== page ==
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average rating is 4 out of 5


Patrick Foley


Posted on:

Mar 1, 2024

Film Reviews
Directed by:
Matthew Butler-Hart
Written by:
Graham Butler, Matthew Butler-Hart, Tori Butler-Hart
Riz Moritz, Ellie Duckles, Tori Butler-Hart

Dagr is an original and modern take on the found-footage film, utilising the genre to build-up an engaging protagonist pair whose energy is unfortunately lost as weaker, mundane horror traditions take over in the film’s final act.


Thea (Ellie Duckles) and Louise (Riz Moritz) are anarchist youtubers who seek fame by stealing from the wealthy and extravagant to help feed the poor. Posing as caterers, they plan to steal from a high-end fashion shoot in the Welsh countryside being organised by director Tori (Tori Butler-Hart), and document their journey to the site. But unbeknownst to any of them, an ancient evil also resides at the house, waiting for its chance to reawaken.


Dagr’s strength is in the relationship between its leading sisters-in-arms Thea and Louise – an outlaw pair motivated by both egotistical desire for notoriety and an ethical backlash against an extravagant upper class that excludes them. Ellie Duckles and Riz Moritz give great performances and have excellent chemistry that realises a committed bond between the girls. Framed through the perspective of an unedited version of one of their videos, the audience gets both their ‘performance’ selves as well as their real personalities off camera – which is effectively used to show the growing danger as their boisterous YouTube personas give way to their authentic and vulnerable selves. Whilst each character is played with a carefree, insensitive edge, the characters are enjoyable and viewers will find themselves rooting for the pair when the scares start.


The film jumps back and forth between the girls and the film set they aim to rob. The haunting begins before their arrival, but despite this the happenings at the manor are far less engaging than the ominous road trip. It’s not for lack of trying – the crew led by Tori Butler-Hart’s director are an interesting enough collective. But it’s a general lack of imagination and reversion to tried and tested techniques that mean these scenes are ultimately forgettable even when the main plot events are taking place. There’s no real sense that the supernatural terror is connected to the flaws or features of the people in attendance, and its stalking of them one-by-one feels trite because of this. The girl’s arrival at the house unfortunately succumbs to these generic horror-chase tropes rather than alleviating them, which given the amount of time we spend with the girls feels like a let-down.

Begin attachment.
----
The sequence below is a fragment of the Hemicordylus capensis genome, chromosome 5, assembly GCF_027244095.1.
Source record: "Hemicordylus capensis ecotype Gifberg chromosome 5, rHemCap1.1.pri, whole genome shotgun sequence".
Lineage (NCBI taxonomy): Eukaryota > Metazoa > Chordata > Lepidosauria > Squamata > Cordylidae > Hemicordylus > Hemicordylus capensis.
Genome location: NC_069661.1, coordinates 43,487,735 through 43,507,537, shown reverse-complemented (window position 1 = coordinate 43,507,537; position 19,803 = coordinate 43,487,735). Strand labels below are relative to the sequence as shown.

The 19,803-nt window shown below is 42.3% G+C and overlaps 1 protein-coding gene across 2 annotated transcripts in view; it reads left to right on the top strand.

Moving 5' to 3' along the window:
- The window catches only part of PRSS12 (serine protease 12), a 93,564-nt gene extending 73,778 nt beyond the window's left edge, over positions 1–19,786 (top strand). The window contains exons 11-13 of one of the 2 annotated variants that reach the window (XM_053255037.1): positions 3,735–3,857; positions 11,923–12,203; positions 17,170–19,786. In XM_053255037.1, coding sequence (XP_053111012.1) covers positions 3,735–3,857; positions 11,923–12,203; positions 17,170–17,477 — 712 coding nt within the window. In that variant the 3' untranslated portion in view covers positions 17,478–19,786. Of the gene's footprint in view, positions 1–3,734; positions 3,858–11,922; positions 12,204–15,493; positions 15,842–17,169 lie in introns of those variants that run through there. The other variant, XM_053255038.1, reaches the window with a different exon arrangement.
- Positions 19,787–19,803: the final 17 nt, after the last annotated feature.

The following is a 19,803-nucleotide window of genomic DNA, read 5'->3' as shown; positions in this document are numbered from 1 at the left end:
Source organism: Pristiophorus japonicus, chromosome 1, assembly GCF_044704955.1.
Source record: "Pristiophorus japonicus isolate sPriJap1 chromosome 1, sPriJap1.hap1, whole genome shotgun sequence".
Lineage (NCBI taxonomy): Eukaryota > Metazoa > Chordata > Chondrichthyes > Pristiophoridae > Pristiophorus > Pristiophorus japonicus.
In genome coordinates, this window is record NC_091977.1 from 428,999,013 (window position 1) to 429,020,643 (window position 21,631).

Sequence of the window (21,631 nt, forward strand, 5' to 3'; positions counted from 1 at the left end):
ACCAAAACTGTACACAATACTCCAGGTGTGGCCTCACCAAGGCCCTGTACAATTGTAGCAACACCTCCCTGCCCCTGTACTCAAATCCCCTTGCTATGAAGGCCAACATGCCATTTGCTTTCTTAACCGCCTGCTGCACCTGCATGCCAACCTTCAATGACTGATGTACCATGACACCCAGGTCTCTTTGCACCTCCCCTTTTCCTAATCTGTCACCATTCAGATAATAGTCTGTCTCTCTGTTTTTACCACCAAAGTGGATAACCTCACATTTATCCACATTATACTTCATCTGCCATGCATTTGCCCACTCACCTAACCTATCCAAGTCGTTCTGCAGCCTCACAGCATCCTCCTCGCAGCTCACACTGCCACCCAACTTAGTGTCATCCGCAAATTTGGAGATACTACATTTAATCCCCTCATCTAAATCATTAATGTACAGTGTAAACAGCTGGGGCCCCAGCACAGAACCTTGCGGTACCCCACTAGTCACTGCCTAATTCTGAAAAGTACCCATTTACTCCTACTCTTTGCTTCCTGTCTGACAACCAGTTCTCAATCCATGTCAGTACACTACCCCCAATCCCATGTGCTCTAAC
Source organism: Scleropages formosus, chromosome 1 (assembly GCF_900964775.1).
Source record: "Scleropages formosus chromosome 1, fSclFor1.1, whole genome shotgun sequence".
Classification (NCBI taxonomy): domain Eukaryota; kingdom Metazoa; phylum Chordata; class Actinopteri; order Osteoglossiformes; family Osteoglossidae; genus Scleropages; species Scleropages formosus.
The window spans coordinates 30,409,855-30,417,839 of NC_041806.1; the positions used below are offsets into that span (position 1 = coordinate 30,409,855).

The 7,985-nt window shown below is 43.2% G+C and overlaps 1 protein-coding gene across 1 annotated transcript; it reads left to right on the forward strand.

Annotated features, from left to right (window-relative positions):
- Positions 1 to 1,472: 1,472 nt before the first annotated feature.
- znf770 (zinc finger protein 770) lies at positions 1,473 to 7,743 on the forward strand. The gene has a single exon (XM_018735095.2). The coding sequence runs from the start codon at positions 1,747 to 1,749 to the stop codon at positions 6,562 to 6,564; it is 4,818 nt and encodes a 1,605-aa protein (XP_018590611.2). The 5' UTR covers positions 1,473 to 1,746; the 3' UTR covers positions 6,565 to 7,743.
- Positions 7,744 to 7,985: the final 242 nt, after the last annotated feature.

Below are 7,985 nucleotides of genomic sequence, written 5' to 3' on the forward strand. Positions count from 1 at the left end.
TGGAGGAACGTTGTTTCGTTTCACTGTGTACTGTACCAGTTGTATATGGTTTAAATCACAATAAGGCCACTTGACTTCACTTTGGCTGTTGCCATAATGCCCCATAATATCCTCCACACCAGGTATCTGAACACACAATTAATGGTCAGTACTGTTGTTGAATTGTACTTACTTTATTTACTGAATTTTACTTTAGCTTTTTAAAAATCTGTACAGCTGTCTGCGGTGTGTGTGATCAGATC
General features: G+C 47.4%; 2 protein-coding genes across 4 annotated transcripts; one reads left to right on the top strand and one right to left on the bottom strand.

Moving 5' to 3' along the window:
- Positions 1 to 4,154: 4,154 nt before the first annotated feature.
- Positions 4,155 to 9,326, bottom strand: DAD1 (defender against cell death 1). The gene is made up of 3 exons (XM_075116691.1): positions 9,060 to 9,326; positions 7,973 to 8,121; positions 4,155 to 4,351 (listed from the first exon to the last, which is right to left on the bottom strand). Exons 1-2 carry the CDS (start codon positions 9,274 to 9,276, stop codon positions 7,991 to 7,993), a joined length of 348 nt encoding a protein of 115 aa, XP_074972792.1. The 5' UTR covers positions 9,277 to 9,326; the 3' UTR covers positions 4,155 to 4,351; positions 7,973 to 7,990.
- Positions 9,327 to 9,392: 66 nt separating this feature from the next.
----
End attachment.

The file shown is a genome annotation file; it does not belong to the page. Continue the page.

The handheld footage corner of horror has found it difficult to surpass its Blair Witch genesis – with most films reverting to the same beats established in the 1999 classic. Dagr’s social media slant feels like unrealised potential to go in a different direction, and it is unfortunate that it loses its way towards its conclusion. The story of Thea and Louise is the film’s driving force, and their unapologetic, risk-taking lifestyle seems like a fantastic dynamic to place in the genre. But rather than them utilise their survival instincts, nous or fighting instinct, they become typical final-girls running from a ghostly apparition. The film is still enjoyable, and horror junkies will find a lot to like. But if it maintained the strength of its intriguing and fantastically-crafted first half throughout, perhaps it would attain the viral fame the likes of which Thea and Louise crave.

About the Film Critic
Patrick Foley
Patrick Foley
Digital / DVD Release, Indie Feature Film
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